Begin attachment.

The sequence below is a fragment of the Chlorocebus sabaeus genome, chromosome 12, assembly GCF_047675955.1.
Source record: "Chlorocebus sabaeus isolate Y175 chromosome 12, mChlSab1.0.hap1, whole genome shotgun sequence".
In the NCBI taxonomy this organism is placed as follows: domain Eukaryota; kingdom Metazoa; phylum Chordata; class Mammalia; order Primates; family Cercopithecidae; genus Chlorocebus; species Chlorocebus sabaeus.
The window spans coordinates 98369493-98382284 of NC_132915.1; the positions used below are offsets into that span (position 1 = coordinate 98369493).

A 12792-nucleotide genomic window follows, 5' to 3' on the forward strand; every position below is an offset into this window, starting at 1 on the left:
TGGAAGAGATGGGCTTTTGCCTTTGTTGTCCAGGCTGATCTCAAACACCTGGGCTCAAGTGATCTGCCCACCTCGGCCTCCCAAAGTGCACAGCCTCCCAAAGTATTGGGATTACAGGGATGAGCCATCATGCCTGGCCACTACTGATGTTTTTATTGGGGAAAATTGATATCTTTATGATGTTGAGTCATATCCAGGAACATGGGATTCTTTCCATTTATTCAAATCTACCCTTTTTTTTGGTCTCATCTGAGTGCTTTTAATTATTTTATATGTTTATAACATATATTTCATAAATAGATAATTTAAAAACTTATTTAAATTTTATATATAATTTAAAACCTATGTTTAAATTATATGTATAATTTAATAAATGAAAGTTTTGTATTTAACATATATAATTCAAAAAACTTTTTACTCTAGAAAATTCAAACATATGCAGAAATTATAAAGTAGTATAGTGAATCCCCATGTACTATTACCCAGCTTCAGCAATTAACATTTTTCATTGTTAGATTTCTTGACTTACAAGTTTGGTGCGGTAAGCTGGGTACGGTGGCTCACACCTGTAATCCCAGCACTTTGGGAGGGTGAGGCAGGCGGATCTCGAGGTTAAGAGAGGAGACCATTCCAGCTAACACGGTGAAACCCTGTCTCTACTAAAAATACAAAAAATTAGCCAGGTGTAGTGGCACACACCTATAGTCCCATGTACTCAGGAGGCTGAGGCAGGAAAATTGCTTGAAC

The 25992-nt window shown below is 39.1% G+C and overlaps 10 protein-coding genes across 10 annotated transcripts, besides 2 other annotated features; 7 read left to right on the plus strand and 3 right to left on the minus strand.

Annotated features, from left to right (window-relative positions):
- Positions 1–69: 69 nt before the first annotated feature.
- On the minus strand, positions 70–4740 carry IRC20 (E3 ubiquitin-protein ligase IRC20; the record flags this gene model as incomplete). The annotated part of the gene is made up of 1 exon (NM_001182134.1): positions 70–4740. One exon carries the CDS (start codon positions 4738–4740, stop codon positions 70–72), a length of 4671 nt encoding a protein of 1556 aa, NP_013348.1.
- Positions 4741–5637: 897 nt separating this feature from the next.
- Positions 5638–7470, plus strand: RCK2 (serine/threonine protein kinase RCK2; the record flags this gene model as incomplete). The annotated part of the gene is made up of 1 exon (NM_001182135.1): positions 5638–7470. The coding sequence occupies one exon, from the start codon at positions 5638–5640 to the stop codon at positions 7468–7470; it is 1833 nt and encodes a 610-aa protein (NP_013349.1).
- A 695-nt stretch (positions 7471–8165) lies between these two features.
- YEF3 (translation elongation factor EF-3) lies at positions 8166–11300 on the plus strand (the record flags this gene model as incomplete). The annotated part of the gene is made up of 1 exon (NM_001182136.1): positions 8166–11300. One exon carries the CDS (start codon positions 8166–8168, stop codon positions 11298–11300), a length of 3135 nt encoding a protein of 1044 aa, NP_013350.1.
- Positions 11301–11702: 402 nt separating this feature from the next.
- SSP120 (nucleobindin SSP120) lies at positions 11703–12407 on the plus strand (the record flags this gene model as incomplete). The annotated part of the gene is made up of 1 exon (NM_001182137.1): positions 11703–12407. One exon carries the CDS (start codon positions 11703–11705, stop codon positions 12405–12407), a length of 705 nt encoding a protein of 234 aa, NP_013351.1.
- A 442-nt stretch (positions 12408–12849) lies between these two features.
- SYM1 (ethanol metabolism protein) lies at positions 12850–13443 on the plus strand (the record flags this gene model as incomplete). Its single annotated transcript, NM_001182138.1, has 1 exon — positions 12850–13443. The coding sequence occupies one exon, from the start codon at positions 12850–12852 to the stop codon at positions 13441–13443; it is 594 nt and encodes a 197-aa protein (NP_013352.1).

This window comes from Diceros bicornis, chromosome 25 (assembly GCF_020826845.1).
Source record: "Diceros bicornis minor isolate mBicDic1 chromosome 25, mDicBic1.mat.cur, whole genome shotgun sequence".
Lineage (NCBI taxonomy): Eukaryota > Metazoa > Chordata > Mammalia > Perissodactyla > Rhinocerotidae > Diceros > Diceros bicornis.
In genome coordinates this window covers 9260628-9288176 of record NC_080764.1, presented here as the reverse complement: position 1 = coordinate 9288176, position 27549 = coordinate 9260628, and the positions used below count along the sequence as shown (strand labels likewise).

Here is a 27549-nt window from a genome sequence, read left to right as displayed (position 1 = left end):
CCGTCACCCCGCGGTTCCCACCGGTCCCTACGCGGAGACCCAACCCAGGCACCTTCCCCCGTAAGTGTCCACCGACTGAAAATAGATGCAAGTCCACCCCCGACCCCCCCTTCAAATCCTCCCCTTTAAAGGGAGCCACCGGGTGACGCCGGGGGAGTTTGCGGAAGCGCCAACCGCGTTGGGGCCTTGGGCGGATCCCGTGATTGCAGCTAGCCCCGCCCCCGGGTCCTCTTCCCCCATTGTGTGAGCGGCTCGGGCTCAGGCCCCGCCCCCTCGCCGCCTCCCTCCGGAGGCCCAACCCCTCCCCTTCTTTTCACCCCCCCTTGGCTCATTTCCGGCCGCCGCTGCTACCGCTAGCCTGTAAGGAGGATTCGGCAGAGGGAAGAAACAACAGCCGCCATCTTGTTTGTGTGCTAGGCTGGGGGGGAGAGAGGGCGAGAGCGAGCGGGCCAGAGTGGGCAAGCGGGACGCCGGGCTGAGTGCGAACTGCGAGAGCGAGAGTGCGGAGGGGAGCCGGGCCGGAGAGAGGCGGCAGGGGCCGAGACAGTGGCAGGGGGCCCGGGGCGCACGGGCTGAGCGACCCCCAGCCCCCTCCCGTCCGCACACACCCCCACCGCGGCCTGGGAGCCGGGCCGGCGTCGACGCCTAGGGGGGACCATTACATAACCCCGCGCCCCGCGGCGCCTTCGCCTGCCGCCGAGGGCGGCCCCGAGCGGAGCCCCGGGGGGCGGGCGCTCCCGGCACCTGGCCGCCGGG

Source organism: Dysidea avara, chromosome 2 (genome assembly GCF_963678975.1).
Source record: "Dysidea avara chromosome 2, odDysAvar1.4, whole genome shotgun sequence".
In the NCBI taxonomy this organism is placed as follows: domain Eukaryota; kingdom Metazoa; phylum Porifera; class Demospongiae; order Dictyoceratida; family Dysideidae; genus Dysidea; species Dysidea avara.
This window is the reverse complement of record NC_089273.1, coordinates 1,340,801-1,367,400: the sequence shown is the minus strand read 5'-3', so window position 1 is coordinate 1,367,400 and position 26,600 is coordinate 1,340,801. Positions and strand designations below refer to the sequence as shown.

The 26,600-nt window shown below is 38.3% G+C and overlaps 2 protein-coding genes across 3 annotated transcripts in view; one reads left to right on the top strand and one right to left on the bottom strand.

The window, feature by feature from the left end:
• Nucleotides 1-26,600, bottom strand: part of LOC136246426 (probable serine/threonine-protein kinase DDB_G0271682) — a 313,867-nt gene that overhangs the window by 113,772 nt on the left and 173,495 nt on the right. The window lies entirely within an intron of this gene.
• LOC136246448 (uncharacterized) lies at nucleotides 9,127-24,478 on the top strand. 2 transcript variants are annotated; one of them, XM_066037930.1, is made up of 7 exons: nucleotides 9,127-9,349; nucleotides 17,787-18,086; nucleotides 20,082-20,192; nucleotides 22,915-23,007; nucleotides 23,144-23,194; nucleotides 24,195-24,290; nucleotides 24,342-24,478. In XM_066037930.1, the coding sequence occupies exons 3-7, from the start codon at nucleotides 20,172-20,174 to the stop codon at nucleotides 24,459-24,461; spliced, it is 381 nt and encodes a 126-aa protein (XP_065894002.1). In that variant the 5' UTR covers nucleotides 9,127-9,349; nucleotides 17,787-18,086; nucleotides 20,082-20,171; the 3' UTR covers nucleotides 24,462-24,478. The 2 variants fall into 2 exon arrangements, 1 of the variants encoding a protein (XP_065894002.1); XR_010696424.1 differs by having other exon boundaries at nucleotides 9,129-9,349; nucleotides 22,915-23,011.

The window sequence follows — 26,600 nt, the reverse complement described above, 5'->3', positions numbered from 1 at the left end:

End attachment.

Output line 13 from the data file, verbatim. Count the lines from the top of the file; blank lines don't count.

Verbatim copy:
- A 695-nt stretch (positions 7471–8165) lies between these two features.